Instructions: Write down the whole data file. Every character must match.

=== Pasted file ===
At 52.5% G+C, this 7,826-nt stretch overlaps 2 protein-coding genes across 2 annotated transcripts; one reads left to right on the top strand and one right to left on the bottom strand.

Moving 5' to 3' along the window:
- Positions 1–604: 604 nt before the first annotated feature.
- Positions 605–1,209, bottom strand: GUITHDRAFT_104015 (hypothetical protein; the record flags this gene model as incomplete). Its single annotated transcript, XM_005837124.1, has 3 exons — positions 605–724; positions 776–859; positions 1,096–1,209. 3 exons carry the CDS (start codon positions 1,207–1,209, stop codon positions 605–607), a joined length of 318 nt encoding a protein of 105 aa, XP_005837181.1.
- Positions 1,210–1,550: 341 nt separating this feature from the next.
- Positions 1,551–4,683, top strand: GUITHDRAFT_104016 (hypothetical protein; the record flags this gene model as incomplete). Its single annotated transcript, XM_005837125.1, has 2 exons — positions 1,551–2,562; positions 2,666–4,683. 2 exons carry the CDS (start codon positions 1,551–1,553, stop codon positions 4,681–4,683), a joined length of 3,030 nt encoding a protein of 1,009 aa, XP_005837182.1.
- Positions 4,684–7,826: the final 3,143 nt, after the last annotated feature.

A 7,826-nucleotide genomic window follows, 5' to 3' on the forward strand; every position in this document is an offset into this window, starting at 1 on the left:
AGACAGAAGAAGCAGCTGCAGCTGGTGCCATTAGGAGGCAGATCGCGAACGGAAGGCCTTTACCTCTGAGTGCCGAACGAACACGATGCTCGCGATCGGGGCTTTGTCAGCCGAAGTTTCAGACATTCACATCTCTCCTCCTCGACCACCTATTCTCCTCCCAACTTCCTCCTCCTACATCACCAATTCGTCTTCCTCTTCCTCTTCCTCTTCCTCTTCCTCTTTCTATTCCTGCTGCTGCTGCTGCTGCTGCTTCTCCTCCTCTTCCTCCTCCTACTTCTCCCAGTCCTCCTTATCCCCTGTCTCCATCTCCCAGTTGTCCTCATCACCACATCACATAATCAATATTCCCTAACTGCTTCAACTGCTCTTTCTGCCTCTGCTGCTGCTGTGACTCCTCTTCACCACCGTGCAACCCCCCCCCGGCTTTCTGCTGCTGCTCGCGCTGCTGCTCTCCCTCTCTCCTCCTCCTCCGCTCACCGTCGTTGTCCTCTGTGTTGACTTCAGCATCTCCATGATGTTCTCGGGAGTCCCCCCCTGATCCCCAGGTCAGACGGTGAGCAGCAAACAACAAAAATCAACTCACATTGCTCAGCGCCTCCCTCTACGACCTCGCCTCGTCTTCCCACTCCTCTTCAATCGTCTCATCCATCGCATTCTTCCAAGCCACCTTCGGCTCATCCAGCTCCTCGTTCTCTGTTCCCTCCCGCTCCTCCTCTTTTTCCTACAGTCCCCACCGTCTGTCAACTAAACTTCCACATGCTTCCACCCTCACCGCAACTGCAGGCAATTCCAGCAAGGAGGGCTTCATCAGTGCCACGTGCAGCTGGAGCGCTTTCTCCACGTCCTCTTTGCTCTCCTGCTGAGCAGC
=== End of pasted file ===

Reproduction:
At 52.5% G+C, this 7,826-nt stretch overlaps 2 protein-coding genes across 2 annotated transcripts; one reads left to right on the top strand and one right to left on the bottom strand.

Moving 5' to 3' along the window:
- Positions 1–604: 604 nt before the first annotated feature.
- Positions 605–1,209, bottom strand: GUITHDRAFT_104015 (hypothetical protein; the record flags this gene model as incomplete). Its single annotated transcript, XM_005837124.1, has 3 exons — positions 605–724; positions 776–859; positions 1,096–1,209. 3 exons carry the CDS (start codon positions 1,207–1,209, stop codon positions 605–607), a joined length of 318 nt encoding a protein of 105 aa, XP_005837181.1.
- Positions 1,210–1,550: 341 nt separating this feature from the next.
- Positions 1,551–4,683, top strand: GUITHDRAFT_104016 (hypothetical protein; the record flags this gene model as incomplete). Its single annotated transcript, XM_005837125.1, has 2 exons — positions 1,551–2,562; positions 2,666–4,683. 2 exons carry the CDS (start codon positions 1,551–1,553, stop codon positions 4,681–4,683), a joined length of 3,030 nt encoding a protein of 1,009 aa, XP_005837182.1.
- Positions 4,684–7,826: the final 3,143 nt, after the last annotated feature.

A 7,826-nucleotide genomic window follows, 5' to 3' on the forward strand; every position in this document is an offset into this window, starting at 1 on the left:
AGACAGAAGAAGCAGCTGCAGCTGGTGCCATTAGGAGGCAGATCGCGAACGGAAGGCCTTTACCTCTGAGTGCCGAACGAACACGATGCTCGCGATCGGGGCTTTGTCAGCCGAAGTTTCAGACATTCACATCTCTCCTCCTCGACCACCTATTCTCCTCCCAACTTCCTCCTCCTACATCACCAATTCGTCTTCCTCTTCCTCTTCCTCTTCCTCTTCCTCTTTCTATTCCTGCTGCTGCTGCTGCTGCTGCTTCTCCTCCTCTTCCTCCTCCTACTTCTCCCAGTCCTCCTTATCCCCTGTCTCCATCTCCCAGTTGTCCTCATCACCACATCACATAATCAATATTCCCTAACTGCTTCAACTGCTCTTTCTGCCTCTGCTGCTGCTGTGACTCCTCTTCACCACCGTGCAACCCCCCCCCGGCTTTCTGCTGCTGCTCGCGCTGCTGCTCTCCCTCTCTCCTCCTCCTCCGCTCACCGTCGTTGTCCTCTGTGTTGACTTCAGCATCTCCATGATGTTCTCGGGAGTCCCCCCCTGATCCCCAGGTCAGACGGTGAGCAGCAAACAACAAAAATCAACTCACATTGCTCAGCGCCTCCCTCTACGACCTCGCCTCGTCTTCCCACTCCTCTTCAATCGTCTCATCCATCGCATTCTTCCAAGCCACCTTCGGCTCATCCAGCTCCTCGTTCTCTGTTCCCTCCCGCTCCTCCTCTTTTTCCTACAGTCCCCACCGTCTGTCAACTAAACTTCCACATGCTTCCACCCTCACCGCAACTGCAGGCAATTCCAGCAAGGAGGGCTTCATCAGTGCCACGTGCAGCTGGAGCGCTTTCTCCACGTCCTCTTTGCTCTCCTGCTGAGCAGC